Kentucky's new Republican governor is ready to accommodate antigay Rowan County clerk Kim Davis's request to keep her name off marriage licenses for same-sex couples.
In fact, Governor-elect Matt Bevin plans to sign an executive order that will remove all clerks' names from legal marriage licenses in Kentucky, reports Reuters.
"One thing I will take care of right away is we will remove the names of the county clerks from the marriage form," Bevin told reporters Friday at the state Capitol in Frankfort.
"That is going to be done," Bevin continued, according to Louisville TV station WLKY. "The argument that that can't be done is baloney -- we've already changed those forms three times, for crying out loud."
Bevin, whose election last week makes him only the second Republican to lead Kentucky in the past 38 years, offers a sharp point of contrast to outgoing Gov. Steve Beshear, a Democrat who outright rejected pleas from Davis and her attorneys at the right-wing Liberty Counsel to remove Davis's name from the marriage licenses of same-sex couples. Beshear and Davis are still locked in a legal battle stemming from Davis's claims that the governor violated her religious freedom by ordering all county clerks to abide by the Supreme Court's June ruling mandating nationwide marriage equality.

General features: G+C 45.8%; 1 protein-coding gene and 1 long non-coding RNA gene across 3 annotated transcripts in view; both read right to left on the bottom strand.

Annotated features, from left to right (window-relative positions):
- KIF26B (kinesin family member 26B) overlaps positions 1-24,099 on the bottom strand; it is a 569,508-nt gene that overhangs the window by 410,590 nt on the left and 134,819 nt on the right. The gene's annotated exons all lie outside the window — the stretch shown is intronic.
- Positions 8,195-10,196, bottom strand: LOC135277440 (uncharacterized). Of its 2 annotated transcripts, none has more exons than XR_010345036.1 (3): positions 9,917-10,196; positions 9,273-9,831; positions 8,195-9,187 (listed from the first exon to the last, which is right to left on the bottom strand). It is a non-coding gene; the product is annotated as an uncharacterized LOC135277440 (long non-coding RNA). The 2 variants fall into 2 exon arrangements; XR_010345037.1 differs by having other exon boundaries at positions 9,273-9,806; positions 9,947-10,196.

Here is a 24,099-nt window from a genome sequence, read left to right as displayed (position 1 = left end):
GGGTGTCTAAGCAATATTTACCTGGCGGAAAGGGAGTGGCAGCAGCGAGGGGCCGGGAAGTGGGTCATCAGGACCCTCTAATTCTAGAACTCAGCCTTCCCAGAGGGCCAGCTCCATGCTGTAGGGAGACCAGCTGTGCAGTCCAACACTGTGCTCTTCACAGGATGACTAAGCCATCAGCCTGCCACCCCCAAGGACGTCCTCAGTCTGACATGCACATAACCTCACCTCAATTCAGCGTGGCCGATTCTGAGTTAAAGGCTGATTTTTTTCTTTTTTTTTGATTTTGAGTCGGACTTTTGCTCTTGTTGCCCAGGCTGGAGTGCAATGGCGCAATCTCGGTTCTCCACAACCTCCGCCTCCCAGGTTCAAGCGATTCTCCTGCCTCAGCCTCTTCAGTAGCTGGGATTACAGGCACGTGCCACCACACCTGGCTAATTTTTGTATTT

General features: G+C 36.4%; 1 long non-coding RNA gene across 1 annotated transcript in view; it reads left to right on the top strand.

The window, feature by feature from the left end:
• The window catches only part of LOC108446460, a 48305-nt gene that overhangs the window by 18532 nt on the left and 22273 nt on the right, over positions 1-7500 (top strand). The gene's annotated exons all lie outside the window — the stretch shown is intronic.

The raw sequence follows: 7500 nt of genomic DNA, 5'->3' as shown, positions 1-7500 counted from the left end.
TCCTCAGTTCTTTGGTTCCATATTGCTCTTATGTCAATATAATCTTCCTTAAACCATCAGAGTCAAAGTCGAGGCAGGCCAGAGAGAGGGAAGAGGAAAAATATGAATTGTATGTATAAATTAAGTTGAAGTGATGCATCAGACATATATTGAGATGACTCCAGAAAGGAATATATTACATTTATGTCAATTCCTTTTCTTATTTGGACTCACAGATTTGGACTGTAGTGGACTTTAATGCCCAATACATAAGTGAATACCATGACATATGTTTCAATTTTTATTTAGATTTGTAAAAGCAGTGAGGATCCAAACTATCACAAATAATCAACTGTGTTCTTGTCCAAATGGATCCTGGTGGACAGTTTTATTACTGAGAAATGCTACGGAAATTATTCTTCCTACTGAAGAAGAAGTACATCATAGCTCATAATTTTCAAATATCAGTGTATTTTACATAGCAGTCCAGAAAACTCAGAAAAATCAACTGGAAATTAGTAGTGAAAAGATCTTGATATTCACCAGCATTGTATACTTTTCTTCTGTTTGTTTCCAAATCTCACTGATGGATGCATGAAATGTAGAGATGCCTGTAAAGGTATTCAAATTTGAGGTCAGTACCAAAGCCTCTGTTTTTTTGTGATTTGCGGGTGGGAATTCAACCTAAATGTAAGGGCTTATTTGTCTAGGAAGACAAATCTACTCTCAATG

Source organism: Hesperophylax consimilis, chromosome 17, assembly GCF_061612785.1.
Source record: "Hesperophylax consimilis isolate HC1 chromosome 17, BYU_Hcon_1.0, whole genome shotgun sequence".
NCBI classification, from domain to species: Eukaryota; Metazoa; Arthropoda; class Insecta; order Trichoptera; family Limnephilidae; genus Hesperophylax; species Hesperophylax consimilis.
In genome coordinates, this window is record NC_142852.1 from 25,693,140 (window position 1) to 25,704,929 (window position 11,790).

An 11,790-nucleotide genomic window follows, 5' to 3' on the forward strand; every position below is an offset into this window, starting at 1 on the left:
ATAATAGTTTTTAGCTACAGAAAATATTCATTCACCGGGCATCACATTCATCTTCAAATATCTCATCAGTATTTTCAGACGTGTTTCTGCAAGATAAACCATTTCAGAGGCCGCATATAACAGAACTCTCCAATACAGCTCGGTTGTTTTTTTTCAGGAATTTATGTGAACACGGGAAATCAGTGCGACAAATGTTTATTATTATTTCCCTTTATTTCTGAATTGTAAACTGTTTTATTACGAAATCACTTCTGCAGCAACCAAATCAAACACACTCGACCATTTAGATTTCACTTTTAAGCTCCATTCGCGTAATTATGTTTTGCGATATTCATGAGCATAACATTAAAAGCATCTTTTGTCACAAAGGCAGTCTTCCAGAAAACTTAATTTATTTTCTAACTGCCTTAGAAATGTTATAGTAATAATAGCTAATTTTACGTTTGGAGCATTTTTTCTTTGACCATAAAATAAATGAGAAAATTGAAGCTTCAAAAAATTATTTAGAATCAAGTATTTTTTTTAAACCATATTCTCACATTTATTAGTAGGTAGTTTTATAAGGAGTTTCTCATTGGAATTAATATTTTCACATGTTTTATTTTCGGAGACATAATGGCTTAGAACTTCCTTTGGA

After repeatedly defying a federal judge's order that she perform the full duties of her elected position and issue marriage licenses to same-sex couples, Davis was found in contempt of court and jailed for five days in early September.
Davis contends that her Christian beliefs make it impossible for her to issue marriage licenses to same-sex couples, and she has thus far refused to sign her name to any such licenses. One of her deputy clerks has issued all marriage licenses to same-sex couples, as Davis has refused to sign off on them -- bringing the legal validity of those licenses into question.
But that won't be an issue if Governor-elect Bevin makes good on his promise to change the format of Kentucky's marriage licenses entirely. There's little reason to believe Bevin won't follow through, as he made his socially conservative attitudes a staple of his campaign. He has also pledged to roll back Kentucky's Medicaid expansion, which the outgoing Democratic administration implemented as part of the state's participation in the Affordable Care Act, also known as "Obamacare."
Bevin, a businessman who at the time was a long-shot candidate for governor, reportedly met with Davis the day she was released from jail. His support for Davis became so central to his candidacy that he even handed out postcards that described him as "the only candidate for governor that has stood up for traditional marriage and religious liberty," according to The Washington Post.
Bevin won election with 53 percent of the vote, according to the Associated Press; he takes office on December 8.